Yes, hard to believe of yours truly, but I was both surprised and chastened tonight, attending a local writers' 'fayre' - a sort of sprawling Meet the Author affair - in Warwick Library. I was asked to come along in early October, during the Warwick Words Festival, and just blithely assumed that it would be a bunch of odd-bods and eccentrics, self-publishing their poems, or biographies of their - even more eccentric - grandfathers, or pamphlets on the history of local churches etc.
So you can imagine how silly I felt, one of only two poets in a room of successful novelists and other writers, sitting there with my two slim volumes, surrounded on all sides by talented and prolific writers. Right opposite my table was the fun and bubbly children's writer, Meg Harper, and beside her Justin Richards, a prolific writer for children, particularly well-known to my husband as a writer of Doctor Who novels and other associated titles. A few tables down there was Rosie Goodwin, with her highly popular novels, and a prestigiously brilliant salesman of his children's fantasy novels, the irrepressible Mark Robson.
There were many others, too numerous to mention, but they included a cluster of sci-fi authors, historians, a brand-new children's poet - whose name I will add when I discover where on earth I've put her book! - and the newly published Jill Fraser, with a substantial novel about life in a former vicarage, 'More Tea, Less Vicar', a fascinating writer with whom I chatted for some half an hour. It was a great evening, truly enjoyable, and a real eye-opener - I simply had no idea how many superb writers we have living here in the Warwickshire area.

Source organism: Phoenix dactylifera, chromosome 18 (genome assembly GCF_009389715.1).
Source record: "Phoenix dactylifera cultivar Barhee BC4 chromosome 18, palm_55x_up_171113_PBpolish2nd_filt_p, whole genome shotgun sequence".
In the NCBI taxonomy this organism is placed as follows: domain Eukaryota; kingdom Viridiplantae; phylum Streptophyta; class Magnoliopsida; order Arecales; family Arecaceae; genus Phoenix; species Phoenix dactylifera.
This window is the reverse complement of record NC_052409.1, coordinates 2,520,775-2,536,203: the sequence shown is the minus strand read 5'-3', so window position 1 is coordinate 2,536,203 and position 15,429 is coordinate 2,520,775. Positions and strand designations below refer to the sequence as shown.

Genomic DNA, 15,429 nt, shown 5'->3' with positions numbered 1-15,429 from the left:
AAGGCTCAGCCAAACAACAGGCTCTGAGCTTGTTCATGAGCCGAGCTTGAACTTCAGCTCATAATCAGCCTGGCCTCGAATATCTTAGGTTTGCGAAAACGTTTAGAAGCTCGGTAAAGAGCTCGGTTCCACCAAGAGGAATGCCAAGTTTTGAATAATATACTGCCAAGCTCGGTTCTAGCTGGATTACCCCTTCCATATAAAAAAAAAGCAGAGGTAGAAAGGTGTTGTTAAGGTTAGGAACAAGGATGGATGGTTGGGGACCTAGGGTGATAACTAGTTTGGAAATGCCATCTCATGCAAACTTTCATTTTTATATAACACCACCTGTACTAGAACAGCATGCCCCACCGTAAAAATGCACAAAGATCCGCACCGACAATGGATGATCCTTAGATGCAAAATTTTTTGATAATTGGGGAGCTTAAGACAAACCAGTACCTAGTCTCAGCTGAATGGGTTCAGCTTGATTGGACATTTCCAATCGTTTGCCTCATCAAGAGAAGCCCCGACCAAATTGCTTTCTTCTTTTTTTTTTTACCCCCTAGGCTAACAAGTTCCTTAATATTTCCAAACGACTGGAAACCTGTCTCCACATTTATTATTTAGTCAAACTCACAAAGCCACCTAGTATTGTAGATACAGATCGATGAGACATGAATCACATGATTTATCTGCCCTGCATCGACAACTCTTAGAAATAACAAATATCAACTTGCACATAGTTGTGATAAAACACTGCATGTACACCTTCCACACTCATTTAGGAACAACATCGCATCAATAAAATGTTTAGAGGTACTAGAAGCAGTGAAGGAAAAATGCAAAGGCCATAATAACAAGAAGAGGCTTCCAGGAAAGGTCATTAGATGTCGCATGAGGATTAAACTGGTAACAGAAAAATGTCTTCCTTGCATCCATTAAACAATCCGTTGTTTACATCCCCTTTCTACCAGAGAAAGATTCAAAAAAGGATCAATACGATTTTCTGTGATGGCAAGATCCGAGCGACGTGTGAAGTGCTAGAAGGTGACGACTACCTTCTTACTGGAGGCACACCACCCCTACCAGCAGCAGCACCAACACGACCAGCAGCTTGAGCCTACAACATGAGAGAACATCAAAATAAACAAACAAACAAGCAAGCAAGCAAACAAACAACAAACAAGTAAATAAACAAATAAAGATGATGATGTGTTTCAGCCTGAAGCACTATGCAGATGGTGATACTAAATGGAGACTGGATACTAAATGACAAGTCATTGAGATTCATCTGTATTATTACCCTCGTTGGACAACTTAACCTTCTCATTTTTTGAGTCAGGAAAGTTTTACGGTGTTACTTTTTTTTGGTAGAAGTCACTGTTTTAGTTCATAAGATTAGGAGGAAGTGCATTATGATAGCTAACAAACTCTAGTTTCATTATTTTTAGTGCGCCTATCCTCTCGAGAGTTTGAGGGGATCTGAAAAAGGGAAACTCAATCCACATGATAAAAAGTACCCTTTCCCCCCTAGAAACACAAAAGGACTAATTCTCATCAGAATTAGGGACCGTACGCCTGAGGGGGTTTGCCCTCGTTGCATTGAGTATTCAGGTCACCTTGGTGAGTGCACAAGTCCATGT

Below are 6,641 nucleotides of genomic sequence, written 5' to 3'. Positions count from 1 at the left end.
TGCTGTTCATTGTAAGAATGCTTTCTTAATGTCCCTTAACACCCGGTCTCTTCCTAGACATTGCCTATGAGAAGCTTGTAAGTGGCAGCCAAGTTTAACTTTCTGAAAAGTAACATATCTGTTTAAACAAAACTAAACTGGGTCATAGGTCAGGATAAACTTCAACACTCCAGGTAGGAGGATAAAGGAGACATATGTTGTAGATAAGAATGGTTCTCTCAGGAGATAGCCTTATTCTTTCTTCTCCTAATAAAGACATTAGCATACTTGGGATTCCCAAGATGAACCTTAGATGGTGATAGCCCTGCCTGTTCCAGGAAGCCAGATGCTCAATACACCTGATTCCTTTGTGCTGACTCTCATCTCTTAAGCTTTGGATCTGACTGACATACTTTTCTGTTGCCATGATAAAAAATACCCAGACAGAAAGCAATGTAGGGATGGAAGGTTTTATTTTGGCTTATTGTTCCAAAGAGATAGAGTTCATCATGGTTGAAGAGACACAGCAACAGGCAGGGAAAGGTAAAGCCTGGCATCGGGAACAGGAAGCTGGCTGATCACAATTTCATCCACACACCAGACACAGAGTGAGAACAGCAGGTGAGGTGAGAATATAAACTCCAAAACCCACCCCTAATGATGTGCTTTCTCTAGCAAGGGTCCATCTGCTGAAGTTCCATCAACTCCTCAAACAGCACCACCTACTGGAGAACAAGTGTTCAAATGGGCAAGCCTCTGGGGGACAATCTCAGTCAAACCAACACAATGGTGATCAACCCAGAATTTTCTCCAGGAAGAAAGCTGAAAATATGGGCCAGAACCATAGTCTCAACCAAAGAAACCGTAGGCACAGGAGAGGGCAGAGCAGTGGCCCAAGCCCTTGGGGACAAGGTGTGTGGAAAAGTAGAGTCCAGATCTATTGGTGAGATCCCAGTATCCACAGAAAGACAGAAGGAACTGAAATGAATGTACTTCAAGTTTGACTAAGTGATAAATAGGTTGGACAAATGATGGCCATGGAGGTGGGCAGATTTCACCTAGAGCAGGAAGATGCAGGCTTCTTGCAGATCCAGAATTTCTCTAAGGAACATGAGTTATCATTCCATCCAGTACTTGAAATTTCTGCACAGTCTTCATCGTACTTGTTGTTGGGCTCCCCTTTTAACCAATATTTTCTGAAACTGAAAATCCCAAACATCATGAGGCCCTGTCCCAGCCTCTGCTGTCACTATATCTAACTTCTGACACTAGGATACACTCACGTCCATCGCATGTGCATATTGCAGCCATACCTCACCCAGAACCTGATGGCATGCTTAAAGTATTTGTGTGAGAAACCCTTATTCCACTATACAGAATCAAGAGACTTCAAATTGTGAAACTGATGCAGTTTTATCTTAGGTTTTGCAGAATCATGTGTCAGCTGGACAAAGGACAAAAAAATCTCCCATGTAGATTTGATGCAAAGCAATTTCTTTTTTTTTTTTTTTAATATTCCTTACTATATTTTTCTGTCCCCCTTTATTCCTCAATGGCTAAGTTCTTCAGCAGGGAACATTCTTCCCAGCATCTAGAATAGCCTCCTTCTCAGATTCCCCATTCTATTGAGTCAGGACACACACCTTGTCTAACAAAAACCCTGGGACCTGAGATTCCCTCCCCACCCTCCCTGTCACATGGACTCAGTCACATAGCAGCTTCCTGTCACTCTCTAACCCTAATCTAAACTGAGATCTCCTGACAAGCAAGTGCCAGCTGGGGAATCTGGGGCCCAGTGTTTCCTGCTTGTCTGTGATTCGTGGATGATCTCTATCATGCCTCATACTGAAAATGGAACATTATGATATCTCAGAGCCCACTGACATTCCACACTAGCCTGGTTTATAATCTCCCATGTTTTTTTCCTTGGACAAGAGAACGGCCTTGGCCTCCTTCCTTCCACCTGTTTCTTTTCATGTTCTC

So I came home tonight with renewed 'prose' energy, aware that I absolutely must finish putting together my third poetry collection for next summer, but also that I owe it to myself to finish that novel too - still on the back burner, after several years now. It's odd how dispiriting it can feel to have work systematically rejected, but also wonderful how quickly the creative juices can begin flowing again when you get to meet and chat in person with other writers, some of them at the same stage as you, others further ahead, and a few just starting out on that lengthy and often cruel journey to publication.
Onward and upward.